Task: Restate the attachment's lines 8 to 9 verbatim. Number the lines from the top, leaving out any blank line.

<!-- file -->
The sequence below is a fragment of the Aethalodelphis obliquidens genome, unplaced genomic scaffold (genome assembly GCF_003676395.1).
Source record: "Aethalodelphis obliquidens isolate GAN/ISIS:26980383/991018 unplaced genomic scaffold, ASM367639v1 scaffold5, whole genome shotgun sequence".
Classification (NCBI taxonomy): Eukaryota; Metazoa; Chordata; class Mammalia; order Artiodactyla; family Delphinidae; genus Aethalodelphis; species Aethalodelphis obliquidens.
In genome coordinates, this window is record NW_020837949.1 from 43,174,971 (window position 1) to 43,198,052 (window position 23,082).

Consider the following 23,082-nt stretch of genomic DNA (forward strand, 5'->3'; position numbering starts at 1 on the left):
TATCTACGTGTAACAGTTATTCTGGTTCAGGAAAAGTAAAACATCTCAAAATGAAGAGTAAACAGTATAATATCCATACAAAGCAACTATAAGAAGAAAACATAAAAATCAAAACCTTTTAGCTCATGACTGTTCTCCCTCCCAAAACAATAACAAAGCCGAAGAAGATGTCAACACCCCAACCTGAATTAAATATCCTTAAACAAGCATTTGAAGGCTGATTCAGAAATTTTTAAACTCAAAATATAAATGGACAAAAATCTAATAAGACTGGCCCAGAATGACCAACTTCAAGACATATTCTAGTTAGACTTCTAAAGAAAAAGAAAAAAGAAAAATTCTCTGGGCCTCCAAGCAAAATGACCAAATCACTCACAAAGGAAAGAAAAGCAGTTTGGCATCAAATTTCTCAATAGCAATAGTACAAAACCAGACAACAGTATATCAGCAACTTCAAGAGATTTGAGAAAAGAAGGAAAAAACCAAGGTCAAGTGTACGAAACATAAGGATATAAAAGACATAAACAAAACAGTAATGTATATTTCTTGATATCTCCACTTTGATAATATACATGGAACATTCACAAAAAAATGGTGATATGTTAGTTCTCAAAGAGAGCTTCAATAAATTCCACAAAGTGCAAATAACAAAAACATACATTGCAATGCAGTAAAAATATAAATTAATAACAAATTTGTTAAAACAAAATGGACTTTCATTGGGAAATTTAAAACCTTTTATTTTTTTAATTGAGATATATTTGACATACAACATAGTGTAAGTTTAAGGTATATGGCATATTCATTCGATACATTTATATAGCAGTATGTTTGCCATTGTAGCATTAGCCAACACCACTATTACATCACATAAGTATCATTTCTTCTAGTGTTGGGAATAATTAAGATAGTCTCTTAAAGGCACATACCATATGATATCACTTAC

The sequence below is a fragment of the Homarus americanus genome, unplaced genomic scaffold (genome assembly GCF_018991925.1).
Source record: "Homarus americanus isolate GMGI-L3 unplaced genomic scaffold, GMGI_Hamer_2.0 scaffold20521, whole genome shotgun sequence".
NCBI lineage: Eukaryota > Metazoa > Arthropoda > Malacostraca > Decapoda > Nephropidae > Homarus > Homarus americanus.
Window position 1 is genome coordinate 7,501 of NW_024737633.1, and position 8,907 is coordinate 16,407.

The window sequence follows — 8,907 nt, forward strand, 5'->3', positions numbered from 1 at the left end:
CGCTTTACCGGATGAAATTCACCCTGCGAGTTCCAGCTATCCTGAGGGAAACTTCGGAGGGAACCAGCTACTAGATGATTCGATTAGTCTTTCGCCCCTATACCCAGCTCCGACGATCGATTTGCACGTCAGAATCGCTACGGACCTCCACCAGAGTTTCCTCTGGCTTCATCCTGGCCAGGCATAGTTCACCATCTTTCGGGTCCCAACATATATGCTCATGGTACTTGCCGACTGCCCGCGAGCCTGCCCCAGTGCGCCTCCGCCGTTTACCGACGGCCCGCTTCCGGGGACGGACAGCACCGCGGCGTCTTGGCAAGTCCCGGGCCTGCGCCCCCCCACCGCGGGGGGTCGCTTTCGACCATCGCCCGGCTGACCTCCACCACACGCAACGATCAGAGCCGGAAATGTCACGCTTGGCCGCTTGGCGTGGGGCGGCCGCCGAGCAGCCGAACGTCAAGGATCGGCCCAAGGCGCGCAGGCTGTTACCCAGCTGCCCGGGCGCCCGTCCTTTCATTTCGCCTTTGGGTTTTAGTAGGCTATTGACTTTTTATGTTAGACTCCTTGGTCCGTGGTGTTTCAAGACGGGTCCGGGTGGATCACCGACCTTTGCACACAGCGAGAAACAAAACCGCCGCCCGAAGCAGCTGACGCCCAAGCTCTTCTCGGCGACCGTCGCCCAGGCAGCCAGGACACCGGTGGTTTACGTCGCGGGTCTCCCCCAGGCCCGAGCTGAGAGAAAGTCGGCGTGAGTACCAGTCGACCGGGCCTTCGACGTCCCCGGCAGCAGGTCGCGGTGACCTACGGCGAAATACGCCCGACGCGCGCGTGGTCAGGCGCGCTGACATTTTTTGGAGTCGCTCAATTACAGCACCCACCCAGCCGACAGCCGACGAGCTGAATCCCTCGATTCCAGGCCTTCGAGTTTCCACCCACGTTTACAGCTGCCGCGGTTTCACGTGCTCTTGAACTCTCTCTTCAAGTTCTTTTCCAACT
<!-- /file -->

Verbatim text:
Source record: "Homarus americanus isolate GMGI-L3 unplaced genomic scaffold, GMGI_Hamer_2.0 scaffold20521, whole genome shotgun sequence".
NCBI lineage: Eukaryota > Metazoa > Arthropoda > Malacostraca > Decapoda > Nephropidae > Homarus > Homarus americanus.